Persistent antisocial behaviour by a small number of young people around Inchicore could expand into the "type of criminality that has plagued other parts of Dublin", an unpublished report warns.
The children most involved in such behaviour in the area are from just seven families, according to another unpublished report. It states that 25 families – involving more than 50 children – are “of concern” because of the children’s involvement in antisocial behaviour and welfare worries regarding the youths.
Of these families, 11 “have difficulties relating to drug and alcohol dependency” and nine had experienced homelessness, states the report, adding that many of the children “have also struggled with the school system”.
The report, compiled last February, says 19 children were aged between seven and 11 years, 25 between 12 and 17 years and six were over 18 at the time.
The two reports – Building a Sustainable Community in Inchicore and Kilmainham, and Report on Children Involved in Antisocial Behaviour in the Inchicore Area – have been seen by The Irish Times.
The former was commissioned by the Department of Housing in the wake of a public spat between Minister for Housing Eoghan Murphy and his Fine Gael colleague and local TD Catherine Byrne over plans for the State's first large-scale cost-rental scheme being developed in the area. Cost rental is a housing model where rents charged cover the cost of delivering, managing and maintaining the homes, and so are generally significantly below market rents.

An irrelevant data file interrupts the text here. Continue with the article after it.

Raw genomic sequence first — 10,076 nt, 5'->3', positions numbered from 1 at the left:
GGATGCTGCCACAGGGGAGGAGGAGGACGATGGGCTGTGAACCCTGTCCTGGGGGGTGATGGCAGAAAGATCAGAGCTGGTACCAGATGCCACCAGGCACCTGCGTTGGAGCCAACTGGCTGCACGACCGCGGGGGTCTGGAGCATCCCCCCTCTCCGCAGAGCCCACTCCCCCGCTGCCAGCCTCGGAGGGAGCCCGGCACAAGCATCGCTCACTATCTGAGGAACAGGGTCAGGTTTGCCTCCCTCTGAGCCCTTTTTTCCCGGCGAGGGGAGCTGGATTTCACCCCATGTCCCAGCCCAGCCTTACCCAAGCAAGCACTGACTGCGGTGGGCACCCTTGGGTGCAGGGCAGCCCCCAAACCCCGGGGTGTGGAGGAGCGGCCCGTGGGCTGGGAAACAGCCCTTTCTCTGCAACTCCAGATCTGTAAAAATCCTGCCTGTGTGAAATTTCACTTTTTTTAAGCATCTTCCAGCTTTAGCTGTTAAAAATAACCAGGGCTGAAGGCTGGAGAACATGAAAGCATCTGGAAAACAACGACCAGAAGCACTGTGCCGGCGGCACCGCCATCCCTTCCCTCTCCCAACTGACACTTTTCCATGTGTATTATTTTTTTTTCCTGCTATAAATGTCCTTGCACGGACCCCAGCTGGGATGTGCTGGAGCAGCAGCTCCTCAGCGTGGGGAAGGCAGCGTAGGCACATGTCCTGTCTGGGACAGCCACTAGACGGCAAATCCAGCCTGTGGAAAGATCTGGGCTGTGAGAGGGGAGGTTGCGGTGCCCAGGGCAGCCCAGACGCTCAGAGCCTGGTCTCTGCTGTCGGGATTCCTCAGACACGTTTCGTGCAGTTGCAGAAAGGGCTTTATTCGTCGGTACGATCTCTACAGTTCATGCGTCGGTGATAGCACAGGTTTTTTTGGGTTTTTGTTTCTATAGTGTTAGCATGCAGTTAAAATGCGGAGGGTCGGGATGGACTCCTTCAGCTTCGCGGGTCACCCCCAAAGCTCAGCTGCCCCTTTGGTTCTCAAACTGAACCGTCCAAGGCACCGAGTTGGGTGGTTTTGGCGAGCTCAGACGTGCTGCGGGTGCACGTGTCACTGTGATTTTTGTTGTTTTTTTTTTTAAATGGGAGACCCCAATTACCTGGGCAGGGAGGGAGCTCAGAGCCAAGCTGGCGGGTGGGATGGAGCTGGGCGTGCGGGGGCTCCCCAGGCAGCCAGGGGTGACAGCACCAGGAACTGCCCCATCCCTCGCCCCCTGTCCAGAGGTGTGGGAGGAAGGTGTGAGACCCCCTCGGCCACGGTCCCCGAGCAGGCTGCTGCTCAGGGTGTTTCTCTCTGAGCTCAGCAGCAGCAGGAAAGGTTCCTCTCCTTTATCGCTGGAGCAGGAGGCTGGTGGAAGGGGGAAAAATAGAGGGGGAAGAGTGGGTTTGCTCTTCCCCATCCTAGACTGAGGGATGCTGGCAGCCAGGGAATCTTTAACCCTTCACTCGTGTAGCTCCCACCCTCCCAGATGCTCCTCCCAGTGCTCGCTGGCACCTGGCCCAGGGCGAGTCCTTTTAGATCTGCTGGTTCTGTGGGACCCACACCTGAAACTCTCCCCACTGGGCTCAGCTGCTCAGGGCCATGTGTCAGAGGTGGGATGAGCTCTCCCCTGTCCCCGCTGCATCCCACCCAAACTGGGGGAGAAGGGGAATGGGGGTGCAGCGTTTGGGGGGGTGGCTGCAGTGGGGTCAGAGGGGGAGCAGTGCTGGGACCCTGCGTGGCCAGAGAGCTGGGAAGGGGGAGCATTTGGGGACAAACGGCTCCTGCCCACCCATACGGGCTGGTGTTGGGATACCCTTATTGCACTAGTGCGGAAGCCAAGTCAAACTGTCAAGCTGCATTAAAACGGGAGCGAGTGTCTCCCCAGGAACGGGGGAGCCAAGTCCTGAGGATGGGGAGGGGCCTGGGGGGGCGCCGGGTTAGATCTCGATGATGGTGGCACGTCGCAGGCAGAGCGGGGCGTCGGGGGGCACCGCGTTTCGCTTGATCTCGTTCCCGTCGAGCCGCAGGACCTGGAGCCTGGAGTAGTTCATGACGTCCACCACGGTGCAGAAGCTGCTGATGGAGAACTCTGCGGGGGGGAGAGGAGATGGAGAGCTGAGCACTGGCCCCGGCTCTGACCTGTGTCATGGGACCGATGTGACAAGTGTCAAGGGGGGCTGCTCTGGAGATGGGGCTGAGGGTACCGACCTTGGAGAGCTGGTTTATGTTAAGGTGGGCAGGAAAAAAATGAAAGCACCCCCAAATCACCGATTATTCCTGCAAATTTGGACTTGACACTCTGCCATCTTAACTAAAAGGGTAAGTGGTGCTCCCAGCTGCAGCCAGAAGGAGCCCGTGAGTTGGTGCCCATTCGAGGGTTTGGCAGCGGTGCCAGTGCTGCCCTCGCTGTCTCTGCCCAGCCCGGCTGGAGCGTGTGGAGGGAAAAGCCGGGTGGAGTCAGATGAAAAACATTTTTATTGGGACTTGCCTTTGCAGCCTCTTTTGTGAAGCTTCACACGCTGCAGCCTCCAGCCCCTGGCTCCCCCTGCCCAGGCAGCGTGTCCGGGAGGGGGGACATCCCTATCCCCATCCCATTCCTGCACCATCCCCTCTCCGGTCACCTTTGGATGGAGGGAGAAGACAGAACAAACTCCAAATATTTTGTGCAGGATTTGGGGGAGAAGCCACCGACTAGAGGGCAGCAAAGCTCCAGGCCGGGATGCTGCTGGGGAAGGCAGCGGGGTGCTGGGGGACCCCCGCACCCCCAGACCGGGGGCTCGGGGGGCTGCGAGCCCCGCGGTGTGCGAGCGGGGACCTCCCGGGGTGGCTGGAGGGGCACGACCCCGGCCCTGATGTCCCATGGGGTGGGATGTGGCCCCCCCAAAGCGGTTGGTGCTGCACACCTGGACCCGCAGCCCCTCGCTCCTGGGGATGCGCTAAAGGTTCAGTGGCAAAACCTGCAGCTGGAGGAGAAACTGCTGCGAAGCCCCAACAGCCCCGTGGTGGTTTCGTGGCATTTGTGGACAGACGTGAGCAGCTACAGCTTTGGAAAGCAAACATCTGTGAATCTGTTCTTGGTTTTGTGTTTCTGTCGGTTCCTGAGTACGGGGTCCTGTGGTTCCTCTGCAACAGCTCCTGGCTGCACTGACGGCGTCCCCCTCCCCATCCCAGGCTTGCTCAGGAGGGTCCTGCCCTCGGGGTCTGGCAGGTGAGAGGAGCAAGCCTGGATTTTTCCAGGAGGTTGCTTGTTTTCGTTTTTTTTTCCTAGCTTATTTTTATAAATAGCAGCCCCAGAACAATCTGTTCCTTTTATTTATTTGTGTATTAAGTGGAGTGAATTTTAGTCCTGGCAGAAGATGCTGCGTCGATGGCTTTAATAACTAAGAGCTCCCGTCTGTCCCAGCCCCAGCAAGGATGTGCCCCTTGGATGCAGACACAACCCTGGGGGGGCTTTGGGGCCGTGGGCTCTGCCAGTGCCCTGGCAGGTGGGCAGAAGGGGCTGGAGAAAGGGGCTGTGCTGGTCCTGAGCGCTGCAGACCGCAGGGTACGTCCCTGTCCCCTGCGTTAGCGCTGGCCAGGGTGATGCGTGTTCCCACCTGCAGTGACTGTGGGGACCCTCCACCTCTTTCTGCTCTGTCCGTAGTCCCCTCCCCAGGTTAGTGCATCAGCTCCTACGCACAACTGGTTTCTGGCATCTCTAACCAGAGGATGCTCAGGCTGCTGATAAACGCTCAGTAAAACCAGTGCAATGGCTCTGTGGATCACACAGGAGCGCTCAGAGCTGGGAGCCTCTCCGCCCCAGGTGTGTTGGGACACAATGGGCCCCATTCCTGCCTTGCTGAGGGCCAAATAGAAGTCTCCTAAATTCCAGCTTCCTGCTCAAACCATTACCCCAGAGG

The report was submitted to the department last August and examines the area’s housing and other needs. It comes down in favour of the plan to build 500 homes – 30 per cent social housing and 70 per cent cost rental – on the site of the former St Michael’s Estate.
Its author, retired assistant Garda commissioner Jack Nolan, says the development presents an "opportunity . . . to [provide] an example of high-quality . . . housing" and to be the national pilot for the cost-rental model.
Unemployment and opportunity
Concerns about “persistent intergenerational social problems” in Inchicore are widespread, he adds. And Dr Nolan notes that the underlying causes of this are “deprivation, unemployment, lack of education and lack of opportunities or possibly an unwillingness to accept opportunities when offered”.
A “more comprehensive approach” than heretofore “is required at this stage to mitigate the potential for these issues to descend into the type of criminality that plagued other parts of Dublin in the recent past. What currently exists is not working effectively and certainly is not working to the satisfaction of all sections of the community.”
The second report, by independent consultant Justin O’Brien, was commissioned by the Canals Community Policing Forum following an upsurge in antisocial behaviour among a small number of young people in Inchicore in summer 2018. These have continued sporadically and include racist attacks, attacks on cyclists and pedestrians along the canal, vandalism and shop-lifting.
It is critical of Tusla, citing a high number of child-protection cases not allocated to a social worker (619 in July 2018). The agency must commit more resources to the area which includes many families “adversely affected by poverty, poor housing and drug addiction that is intergenerational”.
Tusla did not engage with the report but told The Irish Times there had been “a significant reduction in cases awaiting allocation” in recent times, though the number is higher than that cited in the report.